Escherichia coli Thermal Inactivation Relative to Physiological State

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Studies have explored the use of various nonlinear regression techniques to better describe shoulder and/or tailing effects in survivor curves. Researchers have compiled and developed a number of diverse models for describing microbial inactivation and presented goodness of fit analysis to compare them. However, varying physiological states of microorganisms could affect the measured response in a particular population and add uncertainty to results from predictive models. The objective of this study was to determine if the shape and magnitude of the survivor curve are possibly the result of the physiological state, relative to growth conditions, of microbial cells at the time of heat exposure. Inactivation tests were performed using Escherichia coli strain K-12 in triplicate for three growth conditions: statically grown cells, chemostat-grown cells, and chemostatgrown cells with buffered (pH 6.5) feed media. Chemostat cells were significantly less heat resistant than the static or buffered chemostat cells at 58°C. Regression analysis was performed using the GInaFiT freeware tool for Microsoft Excel. A nonlinear Weibull model, capable of fitting tailing effects, was effective for describing both the static and buffered chemostat cells. The log-linear response best described inactivation of the nonbuffered chemostat cells. Results showed differences in the inactivation response of microbial cells depending on their physiological state. The use of any model should take into consideration the proper use of regression tools for accuracy and include a comprehensive understanding of the growth and inactivation conditions used to generate thermal inactivation data.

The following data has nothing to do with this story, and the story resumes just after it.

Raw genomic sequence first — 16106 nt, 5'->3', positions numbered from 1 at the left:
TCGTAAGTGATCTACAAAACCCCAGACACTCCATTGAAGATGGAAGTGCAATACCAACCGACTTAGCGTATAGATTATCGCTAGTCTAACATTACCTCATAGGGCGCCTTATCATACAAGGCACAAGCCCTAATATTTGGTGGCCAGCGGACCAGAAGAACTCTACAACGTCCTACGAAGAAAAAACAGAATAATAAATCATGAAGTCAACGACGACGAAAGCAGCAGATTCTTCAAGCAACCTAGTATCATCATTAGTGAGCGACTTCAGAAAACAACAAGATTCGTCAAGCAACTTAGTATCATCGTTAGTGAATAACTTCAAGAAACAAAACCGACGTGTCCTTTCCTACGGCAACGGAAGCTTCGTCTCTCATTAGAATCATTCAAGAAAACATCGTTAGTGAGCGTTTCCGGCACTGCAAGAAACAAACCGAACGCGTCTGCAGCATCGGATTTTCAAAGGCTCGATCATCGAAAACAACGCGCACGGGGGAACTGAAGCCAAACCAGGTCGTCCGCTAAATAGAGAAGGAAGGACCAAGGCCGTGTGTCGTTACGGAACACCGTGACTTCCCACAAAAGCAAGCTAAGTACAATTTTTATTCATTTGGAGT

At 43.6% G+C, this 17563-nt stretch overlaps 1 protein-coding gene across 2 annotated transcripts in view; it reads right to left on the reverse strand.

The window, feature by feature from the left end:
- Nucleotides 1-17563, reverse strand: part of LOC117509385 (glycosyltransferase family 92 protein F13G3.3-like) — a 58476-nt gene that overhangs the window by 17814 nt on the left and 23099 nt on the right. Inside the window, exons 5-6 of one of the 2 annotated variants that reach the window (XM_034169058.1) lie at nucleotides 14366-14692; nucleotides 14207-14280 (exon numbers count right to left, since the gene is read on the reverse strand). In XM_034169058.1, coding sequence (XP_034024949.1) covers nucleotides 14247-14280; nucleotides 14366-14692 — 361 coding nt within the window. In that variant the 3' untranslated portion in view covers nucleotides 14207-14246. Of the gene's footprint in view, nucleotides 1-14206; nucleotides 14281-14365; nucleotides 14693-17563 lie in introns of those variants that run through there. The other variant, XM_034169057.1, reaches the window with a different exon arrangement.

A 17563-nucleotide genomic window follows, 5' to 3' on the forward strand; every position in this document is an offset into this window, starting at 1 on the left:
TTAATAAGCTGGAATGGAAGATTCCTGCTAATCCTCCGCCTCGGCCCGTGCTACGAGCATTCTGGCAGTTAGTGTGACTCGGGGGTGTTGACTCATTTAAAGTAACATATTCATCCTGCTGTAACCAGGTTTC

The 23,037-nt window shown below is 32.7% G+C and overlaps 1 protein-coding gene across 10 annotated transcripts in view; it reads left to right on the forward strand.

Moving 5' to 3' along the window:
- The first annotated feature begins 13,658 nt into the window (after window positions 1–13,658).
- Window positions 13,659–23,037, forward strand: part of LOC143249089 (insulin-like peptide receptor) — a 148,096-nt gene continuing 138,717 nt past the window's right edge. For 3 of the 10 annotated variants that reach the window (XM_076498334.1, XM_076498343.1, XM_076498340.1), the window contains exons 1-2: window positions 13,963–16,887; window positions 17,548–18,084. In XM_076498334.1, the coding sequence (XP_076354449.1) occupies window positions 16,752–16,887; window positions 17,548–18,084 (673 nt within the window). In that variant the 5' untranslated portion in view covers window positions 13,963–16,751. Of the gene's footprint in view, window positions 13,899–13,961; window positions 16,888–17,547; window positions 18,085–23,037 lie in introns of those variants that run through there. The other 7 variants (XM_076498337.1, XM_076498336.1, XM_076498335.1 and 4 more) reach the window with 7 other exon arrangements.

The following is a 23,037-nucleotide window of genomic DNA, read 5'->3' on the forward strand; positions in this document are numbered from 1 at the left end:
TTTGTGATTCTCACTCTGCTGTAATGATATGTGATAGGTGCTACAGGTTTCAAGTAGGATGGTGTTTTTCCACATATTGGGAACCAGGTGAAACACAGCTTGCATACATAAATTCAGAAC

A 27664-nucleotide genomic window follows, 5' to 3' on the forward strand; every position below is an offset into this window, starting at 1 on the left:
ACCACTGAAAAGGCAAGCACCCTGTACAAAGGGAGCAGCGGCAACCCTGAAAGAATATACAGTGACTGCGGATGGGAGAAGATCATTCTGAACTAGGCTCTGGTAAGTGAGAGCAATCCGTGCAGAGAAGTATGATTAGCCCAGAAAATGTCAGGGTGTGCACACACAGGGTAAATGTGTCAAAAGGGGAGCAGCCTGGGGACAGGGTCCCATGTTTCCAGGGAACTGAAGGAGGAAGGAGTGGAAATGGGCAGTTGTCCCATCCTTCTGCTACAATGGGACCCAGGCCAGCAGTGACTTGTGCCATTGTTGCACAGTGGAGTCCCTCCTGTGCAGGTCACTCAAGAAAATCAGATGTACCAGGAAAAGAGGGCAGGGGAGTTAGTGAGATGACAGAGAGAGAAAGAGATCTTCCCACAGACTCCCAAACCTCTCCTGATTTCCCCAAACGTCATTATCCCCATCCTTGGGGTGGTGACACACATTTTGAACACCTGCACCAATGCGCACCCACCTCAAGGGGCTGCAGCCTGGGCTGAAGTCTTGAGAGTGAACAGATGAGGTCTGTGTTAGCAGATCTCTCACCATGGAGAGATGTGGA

Document Type: Research Article

Affiliations: 1: Department of Food Science & Technology, University of Tennessee, 2605 River Drive, Knoxville, Tennessee 37996-4591, USA; Grocery Manufacturers Association, 1350 "I" Street NW, Washington, DC, USA 2: Department of Food Science & Technology, University of Tennessee, 2605 River Drive, Knoxville, Tennessee 37996-4591, USA

Publication date: February 1, 2009

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